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Awareness of alcohol marketing, ownership of alcohol branded merchandise, and the association with alcohol consumption, higher-risk drinking, and drinking susceptibility in adolescents and young adults: a cross-sectional survey in the UK
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  • Published on:
    Response to Tim Ambler, Adam Smith Institute

    Dear Editors,

    We note the comment from Tim Ambler (Adam Smith Institute) on our recent article about alcohol marketing exposure among 11-19 year olds in the UK. We thank him for his interest in the research and compliments regarding the data.

    We note the mutual interest in the topic given his previous roles as joint managing director for International Distillers and Vintners (now part of Diageo PLC) and self-reported involvement in the launch and marketing of a range of alcohol brands, both in the UK and internationally [1-3].

    We make several brief remarks in response:

    1) Throughout the paper, we only refer to an association between alcohol marketing and either consumption or susceptibility. It is not claimed that the analysis demonstrate a causal or directional effect, as is suggested in the comment. We are also transparent in the summary of strengths and limitations at the start of the article (which also features on the web page of the paper) and again in the discussion about the constraints of cross-sectional research to determine causality.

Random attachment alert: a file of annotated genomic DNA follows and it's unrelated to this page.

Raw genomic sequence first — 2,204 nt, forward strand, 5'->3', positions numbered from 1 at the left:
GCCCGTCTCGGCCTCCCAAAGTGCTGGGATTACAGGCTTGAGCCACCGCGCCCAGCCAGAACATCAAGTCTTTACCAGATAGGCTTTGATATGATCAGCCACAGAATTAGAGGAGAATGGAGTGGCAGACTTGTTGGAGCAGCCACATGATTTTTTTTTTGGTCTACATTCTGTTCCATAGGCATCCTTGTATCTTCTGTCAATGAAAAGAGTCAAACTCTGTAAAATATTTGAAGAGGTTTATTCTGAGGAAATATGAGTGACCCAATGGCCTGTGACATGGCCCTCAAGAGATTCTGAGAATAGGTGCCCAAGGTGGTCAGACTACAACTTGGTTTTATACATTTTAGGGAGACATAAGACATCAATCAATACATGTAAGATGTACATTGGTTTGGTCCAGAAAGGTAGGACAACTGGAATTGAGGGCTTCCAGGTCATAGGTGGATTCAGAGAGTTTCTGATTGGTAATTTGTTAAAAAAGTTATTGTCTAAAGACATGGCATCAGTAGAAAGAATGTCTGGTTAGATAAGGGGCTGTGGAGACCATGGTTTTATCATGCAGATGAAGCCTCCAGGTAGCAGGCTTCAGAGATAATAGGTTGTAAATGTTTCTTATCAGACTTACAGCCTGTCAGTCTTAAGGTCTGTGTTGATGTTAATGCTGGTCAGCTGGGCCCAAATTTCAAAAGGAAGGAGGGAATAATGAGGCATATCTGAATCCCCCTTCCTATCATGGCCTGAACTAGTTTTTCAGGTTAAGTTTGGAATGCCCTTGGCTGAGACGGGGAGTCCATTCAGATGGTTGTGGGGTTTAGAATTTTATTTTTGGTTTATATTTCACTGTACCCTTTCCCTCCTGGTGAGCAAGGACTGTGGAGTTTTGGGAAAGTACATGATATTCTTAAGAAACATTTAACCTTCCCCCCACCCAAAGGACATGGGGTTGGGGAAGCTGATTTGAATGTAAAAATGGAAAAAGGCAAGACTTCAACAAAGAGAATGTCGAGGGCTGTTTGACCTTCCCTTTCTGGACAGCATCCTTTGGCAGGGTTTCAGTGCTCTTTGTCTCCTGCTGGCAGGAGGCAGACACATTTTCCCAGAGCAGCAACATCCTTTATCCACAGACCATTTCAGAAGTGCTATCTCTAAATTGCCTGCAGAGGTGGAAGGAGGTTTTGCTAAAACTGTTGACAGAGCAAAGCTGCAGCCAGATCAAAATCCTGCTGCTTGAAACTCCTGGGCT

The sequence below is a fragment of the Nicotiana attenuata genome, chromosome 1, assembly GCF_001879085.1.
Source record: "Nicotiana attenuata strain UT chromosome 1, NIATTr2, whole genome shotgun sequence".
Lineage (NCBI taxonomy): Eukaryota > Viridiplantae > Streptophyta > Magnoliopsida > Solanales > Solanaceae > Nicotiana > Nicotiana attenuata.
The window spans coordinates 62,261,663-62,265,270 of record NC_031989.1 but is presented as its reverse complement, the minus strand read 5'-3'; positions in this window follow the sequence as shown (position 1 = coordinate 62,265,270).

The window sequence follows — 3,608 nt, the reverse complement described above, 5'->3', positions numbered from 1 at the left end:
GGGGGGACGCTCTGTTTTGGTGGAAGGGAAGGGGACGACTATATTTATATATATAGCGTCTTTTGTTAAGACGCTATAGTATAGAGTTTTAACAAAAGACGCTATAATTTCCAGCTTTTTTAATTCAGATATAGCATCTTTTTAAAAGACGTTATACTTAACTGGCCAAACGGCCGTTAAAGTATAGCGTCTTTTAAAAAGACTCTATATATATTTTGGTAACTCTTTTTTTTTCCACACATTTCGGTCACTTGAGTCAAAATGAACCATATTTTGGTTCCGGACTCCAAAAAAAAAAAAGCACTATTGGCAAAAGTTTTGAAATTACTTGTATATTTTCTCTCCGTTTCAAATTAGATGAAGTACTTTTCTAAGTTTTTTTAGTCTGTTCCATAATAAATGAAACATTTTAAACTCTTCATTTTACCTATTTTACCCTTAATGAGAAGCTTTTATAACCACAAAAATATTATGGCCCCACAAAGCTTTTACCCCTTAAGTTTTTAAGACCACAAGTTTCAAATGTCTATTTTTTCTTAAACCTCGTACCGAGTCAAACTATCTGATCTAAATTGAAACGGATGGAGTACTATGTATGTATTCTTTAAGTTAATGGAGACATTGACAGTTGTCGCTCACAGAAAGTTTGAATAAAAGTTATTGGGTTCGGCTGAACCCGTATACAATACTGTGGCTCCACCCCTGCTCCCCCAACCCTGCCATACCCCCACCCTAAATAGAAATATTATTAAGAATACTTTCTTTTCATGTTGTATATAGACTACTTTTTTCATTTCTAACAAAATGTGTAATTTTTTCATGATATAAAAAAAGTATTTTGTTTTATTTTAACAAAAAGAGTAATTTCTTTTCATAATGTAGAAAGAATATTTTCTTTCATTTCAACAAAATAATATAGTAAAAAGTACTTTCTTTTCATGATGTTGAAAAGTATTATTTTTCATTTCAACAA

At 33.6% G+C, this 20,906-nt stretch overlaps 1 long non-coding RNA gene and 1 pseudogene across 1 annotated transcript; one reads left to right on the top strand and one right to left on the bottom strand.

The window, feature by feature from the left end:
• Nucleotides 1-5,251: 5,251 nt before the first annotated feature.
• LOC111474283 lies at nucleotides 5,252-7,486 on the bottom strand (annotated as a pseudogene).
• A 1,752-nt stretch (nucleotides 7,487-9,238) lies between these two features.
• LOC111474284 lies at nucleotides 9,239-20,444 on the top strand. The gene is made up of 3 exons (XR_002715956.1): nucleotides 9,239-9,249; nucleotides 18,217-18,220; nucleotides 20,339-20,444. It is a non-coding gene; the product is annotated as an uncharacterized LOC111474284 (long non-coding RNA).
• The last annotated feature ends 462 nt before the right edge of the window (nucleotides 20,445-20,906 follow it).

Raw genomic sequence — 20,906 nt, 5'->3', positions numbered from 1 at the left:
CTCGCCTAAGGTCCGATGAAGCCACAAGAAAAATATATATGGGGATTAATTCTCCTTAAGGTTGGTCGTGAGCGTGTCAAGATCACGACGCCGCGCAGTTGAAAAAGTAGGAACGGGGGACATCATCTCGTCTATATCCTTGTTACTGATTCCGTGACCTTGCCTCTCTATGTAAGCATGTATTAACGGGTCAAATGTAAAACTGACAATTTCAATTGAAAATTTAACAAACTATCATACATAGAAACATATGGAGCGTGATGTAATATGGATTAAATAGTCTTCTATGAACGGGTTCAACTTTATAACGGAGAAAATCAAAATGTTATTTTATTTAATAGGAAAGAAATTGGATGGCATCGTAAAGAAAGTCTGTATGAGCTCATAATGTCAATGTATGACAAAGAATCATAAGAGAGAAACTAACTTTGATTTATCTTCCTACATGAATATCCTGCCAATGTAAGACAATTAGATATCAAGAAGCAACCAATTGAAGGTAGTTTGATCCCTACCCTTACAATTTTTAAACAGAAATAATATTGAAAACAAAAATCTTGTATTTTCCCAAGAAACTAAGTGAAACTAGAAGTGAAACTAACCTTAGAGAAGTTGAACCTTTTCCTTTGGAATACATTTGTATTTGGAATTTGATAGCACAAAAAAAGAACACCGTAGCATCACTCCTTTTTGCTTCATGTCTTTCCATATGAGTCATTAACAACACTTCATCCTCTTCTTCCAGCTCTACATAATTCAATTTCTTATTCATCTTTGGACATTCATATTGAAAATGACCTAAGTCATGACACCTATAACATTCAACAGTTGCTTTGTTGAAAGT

2) Although the discussion suggests that further examination of the UK’s current self-regulatory system may be required, given the constraints of the research design, we limit these suggestions to reducing marketing exposure for an age-restricted product. This argument is valid based on the data presented, given that they show alcohol marketing exposure among young people under the minimum legal...

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    Conflict of Interest:
    All affiliations and details of the authors are reported in the manuscript.
  • Published on:
    Awareness of alcohol marketing

    The authors address an important area with valuable data. Although the front page makes it clear that only correlation (or association) is claimed, the conclusion goes much further and suggests that the data supports the view that curtailing drink marketing would reduce "consumption and higher-risk drinking in current [young] drinkers and susceptibility in never drinkers".

    However, it has long been established that users of products and brands are more likely to be aware of marketing for those products and brands than those who are not. The authors of this conclusion, regrettably, fall into the elementary confusion between correlation and causation. Of course usage and marketing awareness will be correlated, as this paper shows, but that says nothing about causality. Indeed causality could even run the other way, namely consumption causing consumers to pay attention to the marketing. It is a little surprising that this conclusion was approved by the reviewers.

    Conflict of Interest:
    None declared.